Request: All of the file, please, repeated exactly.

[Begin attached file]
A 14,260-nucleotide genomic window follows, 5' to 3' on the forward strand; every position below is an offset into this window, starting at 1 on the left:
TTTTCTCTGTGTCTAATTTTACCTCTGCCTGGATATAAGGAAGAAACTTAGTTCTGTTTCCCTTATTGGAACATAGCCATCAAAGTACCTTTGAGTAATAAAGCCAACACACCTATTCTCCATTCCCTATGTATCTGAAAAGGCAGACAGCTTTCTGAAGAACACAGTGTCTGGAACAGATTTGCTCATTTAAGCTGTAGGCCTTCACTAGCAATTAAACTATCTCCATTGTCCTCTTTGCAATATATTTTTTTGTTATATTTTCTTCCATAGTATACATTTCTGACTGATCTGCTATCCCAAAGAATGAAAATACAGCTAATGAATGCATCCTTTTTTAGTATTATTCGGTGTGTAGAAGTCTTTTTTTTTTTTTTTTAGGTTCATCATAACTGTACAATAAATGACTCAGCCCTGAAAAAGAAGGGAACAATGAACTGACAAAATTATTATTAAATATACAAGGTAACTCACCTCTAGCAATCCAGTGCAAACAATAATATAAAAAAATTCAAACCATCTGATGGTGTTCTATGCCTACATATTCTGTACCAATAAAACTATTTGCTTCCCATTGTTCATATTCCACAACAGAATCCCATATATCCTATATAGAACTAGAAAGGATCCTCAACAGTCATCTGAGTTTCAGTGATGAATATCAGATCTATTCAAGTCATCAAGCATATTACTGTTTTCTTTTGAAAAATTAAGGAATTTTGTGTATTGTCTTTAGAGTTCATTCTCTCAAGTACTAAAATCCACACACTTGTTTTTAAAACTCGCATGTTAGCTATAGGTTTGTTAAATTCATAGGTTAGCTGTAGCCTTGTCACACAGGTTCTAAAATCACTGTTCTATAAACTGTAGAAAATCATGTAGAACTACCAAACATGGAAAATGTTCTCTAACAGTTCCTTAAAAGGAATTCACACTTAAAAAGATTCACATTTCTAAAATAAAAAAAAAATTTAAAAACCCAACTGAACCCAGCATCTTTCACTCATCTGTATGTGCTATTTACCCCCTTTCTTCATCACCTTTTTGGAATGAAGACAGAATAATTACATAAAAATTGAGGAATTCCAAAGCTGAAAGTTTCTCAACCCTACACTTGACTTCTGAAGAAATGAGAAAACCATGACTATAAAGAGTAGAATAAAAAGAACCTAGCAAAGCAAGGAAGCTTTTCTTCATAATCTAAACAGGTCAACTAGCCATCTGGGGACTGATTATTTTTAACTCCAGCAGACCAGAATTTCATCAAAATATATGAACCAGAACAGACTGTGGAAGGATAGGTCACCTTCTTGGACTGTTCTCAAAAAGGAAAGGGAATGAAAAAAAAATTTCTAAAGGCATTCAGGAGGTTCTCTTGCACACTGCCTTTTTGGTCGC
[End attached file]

A 14,260-nucleotide genomic window follows, 5' to 3' on the forward strand; every position below is an offset into this window, starting at 1 on the left:
TTTTCTCTGTGTCTAATTTTACCTCTGCCTGGATATAAGGAAGAAACTTAGTTCTGTTTCCCTTATTGGAACATAGCCATCAAAGTACCTTTGAGTAATAAAGCCAACACACCTATTCTCCATTCCCTATGTATCTGAAAAGGCAGACAGCTTTCTGAAGAACACAGTGTCTGGAACAGATTTGCTCATTTAAGCTGTAGGCCTTCACTAGCAATTAAACTATCTCCATTGTCCTCTTTGCAATATATTTTTTTGTTATATTTTCTTCCATAGTATACATTTCTGACTGATCTGCTATCCCAAAGAATGAAAATACAGCTAATGAATGCATCCTTTTTTAGTATTATTCGGTGTGTAGAAGTCTTTTTTTTTTTTTTTTAGGTTCATCATAACTGTACAATAAATGACTCAGCCCTGAAAAAGAAGGGAACAATGAACTGACAAAATTATTATTAAATATACAAGGTAACTCACCTCTAGCAATCCAGTGCAAACAATAATATAAAAAAATTCAAACCATCTGATGGTGTTCTATGCCTACATATTCTGTACCAATAAAACTATTTGCTTCCCATTGTTCATATTCCACAACAGAATCCCATATATCCTATATAGAACTAGAAAGGATCCTCAACAGTCATCTGAGTTTCAGTGATGAATATCAGATCTATTCAAGTCATCAAGCATATTACTGTTTTCTTTTGAAAAATTAAGGAATTTTGTGTATTGTCTTTAGAGTTCATTCTCTCAAGTACTAAAATCCACACACTTGTTTTTAAAACTCGCATGTTAGCTATAGGTTTGTTAAATTCATAGGTTAGCTGTAGCCTTGTCACACAGGTTCTAAAATCACTGTTCTATAAACTGTAGAAAATCATGTAGAACTACCAAACATGGAAAATGTTCTCTAACAGTTCCTTAAAAGGAATTCACACTTAAAAAGATTCACATTTCTAAAATAAAAAAAAAATTTAAAAACCCAACTGAACCCAGCATCTTTCACTCATCTGTATGTGCTATTTACCCCCTTTCTTCATCACCTTTTTGGAATGAAGACAGAATAATTACATAAAAATTGAGGAATTCCAAAGCTGAAAGTTTCTCAACCCTACACTTGACTTCTGAAGAAATGAGAAAACCATGACTATAAAGAGTAGAATAAAAAGAACCTAGCAAAGCAAGGAAGCTTTTCTTCATAATCTAAACAGGTCAACTAGCCATCTGGGGACTGATTATTTTTAACTCCAGCAGACCAGAATTTCATCAAAATATATGAACCAGAACAGACTGTGGAAGGATAGGTCACCTTCTTGGACTGTTCTCAAAAAGGAAAGGGAATGAAAAAAAAATTTCTAAAGGCATTCAGGAGGTTCTCTTGCACACTGCCTTTTTGGTCGC